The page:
After a series of Broadway flops, songwriter Bert Hanley (Dixon) goes to work at a musical camp for young performers. Inspired by the kids, he finds an opportunity to regain success by staging an altogether new production.
After a break up, Jenny moves in with writer Kelly, her filmmaker husband, and their child. Despite a rocky start, Jenny's influence helps Kelly realize that an evolution in her life, career and relationship is necessary for her happiness.
Luke and Kate are coworkers at a brewery who spend their nights drinking and flirting heavily. One weekend away together with their significant others proves who really belongs together and who doesn't.
With a job traveling around the country firing people, Ryan Bingham enjoys his life living out of a suitcase, but finds that lifestyle threatened by the presence of a new hire and a potential love interest.
Coming of age in Plainsboro, New Jersey. High school student Hal Hefner stutters. On the evening his parents stop arguing and separate, 43 miles away at the state tournament, his school's legendary debater, Ben Wekselbaum, goes blank mid-sentence, Ben's teammate Ginny Ryerson doesn't get a first-place trophy, and the world changes. That fall, to Hal's amazement, Ginny recruits him for the debate team, mentors him, and will be his partner. He still has his stutter, but he works hard and he falls in love with Ginny. On the day of the first debate of the season, the world changes again. From then until the day of the state tournament, Hal has a lot to sort out. Is love rocket science? Written by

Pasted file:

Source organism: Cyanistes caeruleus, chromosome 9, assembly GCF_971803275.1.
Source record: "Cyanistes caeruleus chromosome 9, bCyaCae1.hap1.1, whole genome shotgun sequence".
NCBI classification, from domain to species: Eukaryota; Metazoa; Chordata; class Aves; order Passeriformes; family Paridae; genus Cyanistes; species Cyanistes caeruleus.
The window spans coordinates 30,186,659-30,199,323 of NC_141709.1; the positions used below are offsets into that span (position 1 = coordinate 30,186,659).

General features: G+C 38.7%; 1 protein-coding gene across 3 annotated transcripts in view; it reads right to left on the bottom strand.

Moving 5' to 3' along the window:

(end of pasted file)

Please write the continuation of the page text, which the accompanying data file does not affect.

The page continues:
After Ginny first speaks with Hal on the school bus, we are show a shot of Hal looking out the window at her, the bus pulls off and we notice that the first window behind him is a emergency exit and the next holds a wheelchair lift. When we cut back to an internal shot of the bus, we can see there is no wheelchair lift on the bus. See more »
With another entry in the "coming of age" category, I really was pleasantly surprised to find--if not an original--a deeply-felt, honest portrayal of the trials of adolescence. The strongest aspects were the performances from the entire cast with Anna Kendrick and Vincent Piazza being standouts. Of course, the fine work of Reese Thompson will be rewarded by the praise he deserves (and hopefully awarded).
But this deeply personal film has many fine moments, both hysterically funny and painfully revealing. Because it refuses to be predictable--even in the final moments--I believe it will stand above other films of this genre. A well chosen score will keep it from becoming dated. It's never glib towards a range "bent" characters, and chooses to leave the smart remarks for the characters and not the film itself. Despite the subject of repressed anger and expressed rage, there's a sweetness that avoids the sentimental.
Clearly Jeffery Blitz needed to tell this story. And I hope he has many more for us in the future.
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